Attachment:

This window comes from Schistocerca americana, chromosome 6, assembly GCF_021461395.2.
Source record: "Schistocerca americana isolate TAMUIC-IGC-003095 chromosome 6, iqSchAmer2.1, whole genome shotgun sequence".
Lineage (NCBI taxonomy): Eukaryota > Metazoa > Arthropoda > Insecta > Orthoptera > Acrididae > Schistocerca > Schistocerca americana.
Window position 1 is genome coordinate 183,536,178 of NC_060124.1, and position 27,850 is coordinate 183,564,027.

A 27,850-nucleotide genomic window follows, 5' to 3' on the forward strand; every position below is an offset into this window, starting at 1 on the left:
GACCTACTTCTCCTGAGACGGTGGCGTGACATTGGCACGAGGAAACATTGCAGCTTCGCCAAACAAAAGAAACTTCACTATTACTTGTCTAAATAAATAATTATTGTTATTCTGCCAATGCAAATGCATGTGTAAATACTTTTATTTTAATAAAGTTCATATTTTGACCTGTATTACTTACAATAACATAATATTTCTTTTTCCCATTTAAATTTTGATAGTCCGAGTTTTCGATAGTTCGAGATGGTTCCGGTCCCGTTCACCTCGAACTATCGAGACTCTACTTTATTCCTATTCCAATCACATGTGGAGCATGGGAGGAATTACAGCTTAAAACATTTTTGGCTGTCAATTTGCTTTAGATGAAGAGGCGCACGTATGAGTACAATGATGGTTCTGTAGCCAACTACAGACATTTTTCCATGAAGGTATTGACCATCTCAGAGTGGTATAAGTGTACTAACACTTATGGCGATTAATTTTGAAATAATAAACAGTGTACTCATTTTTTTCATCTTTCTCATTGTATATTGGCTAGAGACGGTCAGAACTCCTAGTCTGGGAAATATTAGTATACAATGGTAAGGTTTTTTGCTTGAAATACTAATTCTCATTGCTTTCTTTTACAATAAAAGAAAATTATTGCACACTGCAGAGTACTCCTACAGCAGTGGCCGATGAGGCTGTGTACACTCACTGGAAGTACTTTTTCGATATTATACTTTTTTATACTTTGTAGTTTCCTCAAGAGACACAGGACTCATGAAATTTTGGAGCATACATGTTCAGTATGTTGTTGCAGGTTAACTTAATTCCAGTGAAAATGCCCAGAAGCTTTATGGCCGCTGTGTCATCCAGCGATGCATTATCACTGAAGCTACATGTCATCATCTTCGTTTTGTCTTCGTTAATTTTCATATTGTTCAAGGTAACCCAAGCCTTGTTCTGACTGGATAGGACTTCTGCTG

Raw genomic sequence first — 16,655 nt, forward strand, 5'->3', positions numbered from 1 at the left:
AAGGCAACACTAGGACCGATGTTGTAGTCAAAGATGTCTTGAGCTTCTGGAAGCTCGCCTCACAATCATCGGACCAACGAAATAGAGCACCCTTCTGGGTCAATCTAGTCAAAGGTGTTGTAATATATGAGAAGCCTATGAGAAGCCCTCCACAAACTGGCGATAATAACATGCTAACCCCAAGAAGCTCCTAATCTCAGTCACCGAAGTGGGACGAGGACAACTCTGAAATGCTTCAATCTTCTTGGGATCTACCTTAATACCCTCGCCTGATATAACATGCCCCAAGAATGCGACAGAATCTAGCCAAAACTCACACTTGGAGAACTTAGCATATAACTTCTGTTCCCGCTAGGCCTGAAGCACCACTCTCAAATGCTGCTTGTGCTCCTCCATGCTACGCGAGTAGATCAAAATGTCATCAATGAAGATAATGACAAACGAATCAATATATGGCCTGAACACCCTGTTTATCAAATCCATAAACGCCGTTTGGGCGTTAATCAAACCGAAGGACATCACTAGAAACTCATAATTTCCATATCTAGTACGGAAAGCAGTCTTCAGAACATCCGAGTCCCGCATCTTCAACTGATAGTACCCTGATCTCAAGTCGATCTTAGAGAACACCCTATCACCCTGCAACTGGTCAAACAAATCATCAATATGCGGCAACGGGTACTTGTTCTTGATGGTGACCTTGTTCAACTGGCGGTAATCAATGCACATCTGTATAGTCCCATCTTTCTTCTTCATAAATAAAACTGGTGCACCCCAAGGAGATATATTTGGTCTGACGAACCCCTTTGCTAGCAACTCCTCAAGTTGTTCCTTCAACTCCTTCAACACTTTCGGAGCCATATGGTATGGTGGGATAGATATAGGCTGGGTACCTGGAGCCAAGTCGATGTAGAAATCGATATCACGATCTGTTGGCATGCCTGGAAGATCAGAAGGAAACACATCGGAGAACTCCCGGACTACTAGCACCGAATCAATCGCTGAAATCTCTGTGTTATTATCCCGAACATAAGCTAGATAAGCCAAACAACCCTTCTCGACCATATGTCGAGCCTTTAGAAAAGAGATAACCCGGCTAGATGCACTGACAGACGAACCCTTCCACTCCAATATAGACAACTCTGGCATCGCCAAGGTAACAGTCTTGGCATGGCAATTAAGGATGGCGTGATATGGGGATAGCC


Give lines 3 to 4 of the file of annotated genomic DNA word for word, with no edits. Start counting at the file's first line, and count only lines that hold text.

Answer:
Lineage (NCBI taxonomy): Eukaryota > Metazoa > Arthropoda > Insecta > Orthoptera > Acrididae > Schistocerca > Schistocerca americana.
Window position 1 is genome coordinate 183,536,178 of NC_060124.1, and position 27,850 is coordinate 183,564,027.